We all need to get beyond our prejudices if there is any chance of people living together in harmony. This will only be done by treating George Floyd as an individual who was unjustly and cruelly killed rather than as some sort of representative of a race. Punish the individual or individuals who killed him, but don’t punish the innocent with your violence, because that makes you just as bad as the policemen who disgraced their uniform by killing George Floyd.

Saturday, 30 May 2020

If you want to oppose separatism, don’t be separate.



I am a Conservative voter. I support Boris Johnson completely and think he is the best thing that has happened to our party for decades. I believe in free markets, gradually lowering taxes where possible and leaving the EU. I am represented by no one in the Scottish Parliament.

There are a lot of people like me in Scotland. 38% of Scots voted to leave the EU, but not one mainstream party campaigned for this view either before the EU referendum or after it. Four years on and it was more important for Douglas Ross to continue being part of the Remainer Rearguard than it was for him to attack the SNP. He would rather join the attack on Johnson and Cummings than come up with reasons why Scottish nationalism is hindering Scotland. Absurdly he did this even though he knew that he had driven from London to Moray and back again in order not to look after a child but rather to obtain better broadband.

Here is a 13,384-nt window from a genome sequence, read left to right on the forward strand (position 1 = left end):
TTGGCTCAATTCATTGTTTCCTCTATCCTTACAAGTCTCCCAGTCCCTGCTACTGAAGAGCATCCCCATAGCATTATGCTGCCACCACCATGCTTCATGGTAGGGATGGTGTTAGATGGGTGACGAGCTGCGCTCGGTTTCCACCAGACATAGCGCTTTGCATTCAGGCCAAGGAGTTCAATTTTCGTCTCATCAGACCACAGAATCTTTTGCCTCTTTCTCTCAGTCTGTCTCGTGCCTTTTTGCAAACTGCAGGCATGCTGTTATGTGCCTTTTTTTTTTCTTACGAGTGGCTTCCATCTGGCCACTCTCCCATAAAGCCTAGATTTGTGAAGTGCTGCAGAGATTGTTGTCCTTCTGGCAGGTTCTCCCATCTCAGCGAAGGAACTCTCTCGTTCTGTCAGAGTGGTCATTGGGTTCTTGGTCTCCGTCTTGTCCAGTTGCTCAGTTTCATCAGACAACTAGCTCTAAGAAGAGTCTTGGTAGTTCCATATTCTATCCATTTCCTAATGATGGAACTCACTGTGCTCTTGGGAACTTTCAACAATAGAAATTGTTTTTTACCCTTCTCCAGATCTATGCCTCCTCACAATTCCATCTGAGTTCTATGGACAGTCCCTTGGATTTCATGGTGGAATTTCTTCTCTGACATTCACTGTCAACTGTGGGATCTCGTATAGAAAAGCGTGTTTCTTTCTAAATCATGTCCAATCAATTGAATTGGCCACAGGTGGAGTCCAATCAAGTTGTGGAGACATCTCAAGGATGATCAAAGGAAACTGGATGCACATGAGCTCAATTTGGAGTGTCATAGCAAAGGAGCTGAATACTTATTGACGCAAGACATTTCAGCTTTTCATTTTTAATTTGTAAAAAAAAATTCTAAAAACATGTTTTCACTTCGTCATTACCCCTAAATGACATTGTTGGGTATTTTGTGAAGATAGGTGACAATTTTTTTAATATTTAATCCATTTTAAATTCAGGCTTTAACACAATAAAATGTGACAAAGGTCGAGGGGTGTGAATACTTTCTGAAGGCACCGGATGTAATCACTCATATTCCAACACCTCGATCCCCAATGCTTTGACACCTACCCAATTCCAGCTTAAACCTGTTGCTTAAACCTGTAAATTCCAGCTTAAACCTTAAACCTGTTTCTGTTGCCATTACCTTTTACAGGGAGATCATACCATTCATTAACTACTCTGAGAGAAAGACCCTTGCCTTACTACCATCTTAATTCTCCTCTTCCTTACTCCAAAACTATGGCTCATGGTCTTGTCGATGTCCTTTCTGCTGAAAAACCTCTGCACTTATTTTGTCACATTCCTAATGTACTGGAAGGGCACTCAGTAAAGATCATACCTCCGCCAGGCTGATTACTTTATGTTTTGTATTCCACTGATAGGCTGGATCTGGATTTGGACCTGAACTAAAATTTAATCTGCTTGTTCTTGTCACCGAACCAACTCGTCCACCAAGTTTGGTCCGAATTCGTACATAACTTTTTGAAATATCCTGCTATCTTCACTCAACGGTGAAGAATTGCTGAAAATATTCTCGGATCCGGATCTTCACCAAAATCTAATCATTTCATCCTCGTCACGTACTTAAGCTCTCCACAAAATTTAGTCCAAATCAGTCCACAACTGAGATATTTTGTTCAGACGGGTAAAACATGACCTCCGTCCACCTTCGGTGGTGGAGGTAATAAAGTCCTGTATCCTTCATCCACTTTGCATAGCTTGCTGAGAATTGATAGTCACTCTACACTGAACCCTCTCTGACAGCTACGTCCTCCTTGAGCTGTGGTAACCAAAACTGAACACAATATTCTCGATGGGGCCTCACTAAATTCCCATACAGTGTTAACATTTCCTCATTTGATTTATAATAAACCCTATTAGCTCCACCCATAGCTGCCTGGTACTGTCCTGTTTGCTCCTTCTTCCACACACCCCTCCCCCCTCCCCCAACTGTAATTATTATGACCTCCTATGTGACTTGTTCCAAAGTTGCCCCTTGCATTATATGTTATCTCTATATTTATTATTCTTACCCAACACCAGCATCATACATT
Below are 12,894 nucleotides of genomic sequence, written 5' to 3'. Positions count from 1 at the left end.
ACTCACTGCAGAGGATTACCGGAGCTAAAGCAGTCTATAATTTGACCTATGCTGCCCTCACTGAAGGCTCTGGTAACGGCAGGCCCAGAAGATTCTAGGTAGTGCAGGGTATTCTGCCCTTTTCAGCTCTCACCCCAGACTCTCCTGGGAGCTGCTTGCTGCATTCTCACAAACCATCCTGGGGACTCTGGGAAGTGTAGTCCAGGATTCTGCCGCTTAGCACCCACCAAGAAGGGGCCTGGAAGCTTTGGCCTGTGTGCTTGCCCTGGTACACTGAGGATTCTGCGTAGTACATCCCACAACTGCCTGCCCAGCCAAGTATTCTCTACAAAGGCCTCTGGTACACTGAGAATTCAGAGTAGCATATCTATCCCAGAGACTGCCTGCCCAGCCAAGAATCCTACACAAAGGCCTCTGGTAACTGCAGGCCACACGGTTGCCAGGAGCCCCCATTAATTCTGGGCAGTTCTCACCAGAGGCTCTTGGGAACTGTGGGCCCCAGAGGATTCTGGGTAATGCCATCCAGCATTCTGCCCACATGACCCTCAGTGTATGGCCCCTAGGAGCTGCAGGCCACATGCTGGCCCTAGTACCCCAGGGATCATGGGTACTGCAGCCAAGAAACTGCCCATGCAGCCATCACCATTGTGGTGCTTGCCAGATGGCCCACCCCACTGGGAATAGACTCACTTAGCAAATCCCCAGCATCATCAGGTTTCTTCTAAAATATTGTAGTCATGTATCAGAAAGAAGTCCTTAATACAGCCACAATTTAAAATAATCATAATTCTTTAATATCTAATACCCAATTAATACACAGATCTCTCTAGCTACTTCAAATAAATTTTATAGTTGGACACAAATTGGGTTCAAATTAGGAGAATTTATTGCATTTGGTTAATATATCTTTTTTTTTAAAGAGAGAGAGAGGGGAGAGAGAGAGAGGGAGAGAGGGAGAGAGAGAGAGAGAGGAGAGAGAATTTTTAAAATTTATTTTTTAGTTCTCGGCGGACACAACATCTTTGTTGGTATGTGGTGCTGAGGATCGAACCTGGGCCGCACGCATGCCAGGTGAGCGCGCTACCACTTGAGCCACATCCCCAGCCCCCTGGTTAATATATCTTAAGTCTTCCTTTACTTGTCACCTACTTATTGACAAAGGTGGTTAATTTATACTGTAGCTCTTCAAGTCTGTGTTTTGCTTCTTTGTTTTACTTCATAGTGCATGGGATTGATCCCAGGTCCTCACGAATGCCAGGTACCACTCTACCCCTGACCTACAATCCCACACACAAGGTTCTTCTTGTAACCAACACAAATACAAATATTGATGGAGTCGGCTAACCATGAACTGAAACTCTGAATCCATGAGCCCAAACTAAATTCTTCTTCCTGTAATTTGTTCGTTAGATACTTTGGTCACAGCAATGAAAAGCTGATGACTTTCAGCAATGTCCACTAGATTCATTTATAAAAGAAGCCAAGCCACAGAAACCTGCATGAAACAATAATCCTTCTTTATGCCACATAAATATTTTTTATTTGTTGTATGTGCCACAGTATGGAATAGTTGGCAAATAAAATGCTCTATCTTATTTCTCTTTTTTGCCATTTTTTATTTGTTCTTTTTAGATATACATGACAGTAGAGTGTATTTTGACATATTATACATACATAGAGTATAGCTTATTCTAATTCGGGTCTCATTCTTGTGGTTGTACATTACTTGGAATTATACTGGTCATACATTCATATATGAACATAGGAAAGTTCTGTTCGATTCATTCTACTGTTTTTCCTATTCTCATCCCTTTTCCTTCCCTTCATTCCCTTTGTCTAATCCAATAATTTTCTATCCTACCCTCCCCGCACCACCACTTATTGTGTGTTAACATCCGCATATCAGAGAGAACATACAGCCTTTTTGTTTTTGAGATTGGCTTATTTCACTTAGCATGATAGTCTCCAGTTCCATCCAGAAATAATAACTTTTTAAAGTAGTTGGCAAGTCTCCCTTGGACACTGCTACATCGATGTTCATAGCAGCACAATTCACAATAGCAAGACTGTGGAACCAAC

The mistake that the Scottish Conservatives made in 2016 was to not fully get behind the British decision to leave the EU. 38% of the vote gives you a lot of seats both in a General Election and in the Scottish Parliament. Of course, not all of them would vote Conservative, but a distinctive message about the EU rather than agreeing with all the other Scottish Parties would have attracted votes to the Conservatives.

Ruth Davidson was an excellent leader, but her strategy was flawed not merely on the EU, but more importantly on where she placed Scottish Conservatism. She chose a position of consensus with the other Scottish parties on most issues thinking that this would appeal to generally left-wing Scotland. But you don’t win by being the same, you win by being different.

The task for the Scottish Conservatives is to be become the only party that British people vote for. In recent years both Labour, and the Lib Dems have flirted with Scottish nationalism.

Labour needs to find a way to attract its former supporters who deserted for the SNP. Many Lib Dems prefer membership of the EU to the UK. For this reason, both Labour and the Lib Dems are inherently soft on independence. Westminster Parliamentary arithmetic suggests that Labour could only come to power with the support of the SNP and the Lib Dems. When push comes to shove, they will make a deal that grants another independence referendum.

This is why an absolutely unequivocal Scottish Conservative attitude to independence is the key defining characteristic that can attract votes.

While opposing independence the Scottish Conservatives have always been wobbly about a British Prime Minister saying “No, you can’t have a second referendum”. Why? Because they are trying to attract people, who would never vote for us anyway.

The mistake was to have an independence referendum in the first place. There is no right to secession in any other European country and none would allow a referendum on such an issue. We are one nation, indivisible.